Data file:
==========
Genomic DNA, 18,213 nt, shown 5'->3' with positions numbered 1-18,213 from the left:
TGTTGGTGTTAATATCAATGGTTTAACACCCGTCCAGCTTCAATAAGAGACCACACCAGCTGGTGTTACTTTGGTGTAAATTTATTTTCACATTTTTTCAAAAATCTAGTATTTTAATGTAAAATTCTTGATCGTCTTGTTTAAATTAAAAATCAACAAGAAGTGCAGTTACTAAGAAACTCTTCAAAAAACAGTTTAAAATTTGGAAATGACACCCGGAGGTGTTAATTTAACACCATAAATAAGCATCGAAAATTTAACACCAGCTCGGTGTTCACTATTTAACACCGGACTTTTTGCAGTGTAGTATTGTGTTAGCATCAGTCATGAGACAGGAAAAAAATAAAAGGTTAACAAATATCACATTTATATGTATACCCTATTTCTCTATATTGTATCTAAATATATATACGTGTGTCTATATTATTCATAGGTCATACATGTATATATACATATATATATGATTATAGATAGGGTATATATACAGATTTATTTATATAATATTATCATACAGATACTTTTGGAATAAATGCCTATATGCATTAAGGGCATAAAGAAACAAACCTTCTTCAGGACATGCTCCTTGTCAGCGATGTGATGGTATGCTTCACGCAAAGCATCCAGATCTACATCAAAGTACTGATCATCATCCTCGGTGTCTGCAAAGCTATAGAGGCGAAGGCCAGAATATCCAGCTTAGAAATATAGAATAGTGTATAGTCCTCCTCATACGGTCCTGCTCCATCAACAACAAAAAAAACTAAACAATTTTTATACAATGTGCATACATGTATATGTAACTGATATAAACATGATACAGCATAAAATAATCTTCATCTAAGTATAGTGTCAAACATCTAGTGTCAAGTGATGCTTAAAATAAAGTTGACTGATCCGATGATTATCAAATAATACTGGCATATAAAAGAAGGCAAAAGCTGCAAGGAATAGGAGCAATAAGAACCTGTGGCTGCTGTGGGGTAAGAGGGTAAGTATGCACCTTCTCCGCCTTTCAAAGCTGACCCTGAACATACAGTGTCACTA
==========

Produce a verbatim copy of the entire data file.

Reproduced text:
Genomic DNA, 18,213 nt, shown 5'->3' with positions numbered 1-18,213 from the left:
TGTTGGTGTTAATATCAATGGTTTAACACCCGTCCAGCTTCAATAAGAGACCACACCAGCTGGTGTTACTTTGGTGTAAATTTATTTTCACATTTTTTCAAAAATCTAGTATTTTAATGTAAAATTCTTGATCGTCTTGTTTAAATTAAAAATCAACAAGAAGTGCAGTTACTAAGAAACTCTTCAAAAAACAGTTTAAAATTTGGAAATGACACCCGGAGGTGTTAATTTAACACCATAAATAAGCATCGAAAATTTAACACCAGCTCGGTGTTCACTATTTAACACCGGACTTTTTGCAGTGTAGTATTGTGTTAGCATCAGTCATGAGACAGGAAAAAAATAAAAGGTTAACAAATATCACATTTATATGTATACCCTATTTCTCTATATTGTATCTAAATATATATACGTGTGTCTATATTATTCATAGGTCATACATGTATATATACATATATATATGATTATAGATAGGGTATATATACAGATTTATTTATATAATATTATCATACAGATACTTTTGGAATAAATGCCTATATGCATTAAGGGCATAAAGAAACAAACCTTCTTCAGGACATGCTCCTTGTCAGCGATGTGATGGTATGCTTCACGCAAAGCATCCAGATCTACATCAAAGTACTGATCATCATCCTCGGTGTCTGCAAAGCTATAGAGGCGAAGGCCAGAATATCCAGCTTAGAAATATAGAATAGTGTATAGTCCTCCTCATACGGTCCTGCTCCATCAACAACAAAAAAAACTAAACAATTTTTATACAATGTGCATACATGTATATGTAACTGATATAAACATGATACAGCATAAAATAATCTTCATCTAAGTATAGTGTCAAACATCTAGTGTCAAGTGATGCTTAAAATAAAGTTGACTGATCCGATGATTATCAAATAATACTGGCATATAAAAGAAGGCAAAAGCTGCAAGGAATAGGAGCAATAAGAACCTGTGGCTGCTGTGGGGTAAGAGGGTAAGTATGCACCTTCTCCGCCTTTCAAAGCTGACCCTGAACATACAGTGTCACTA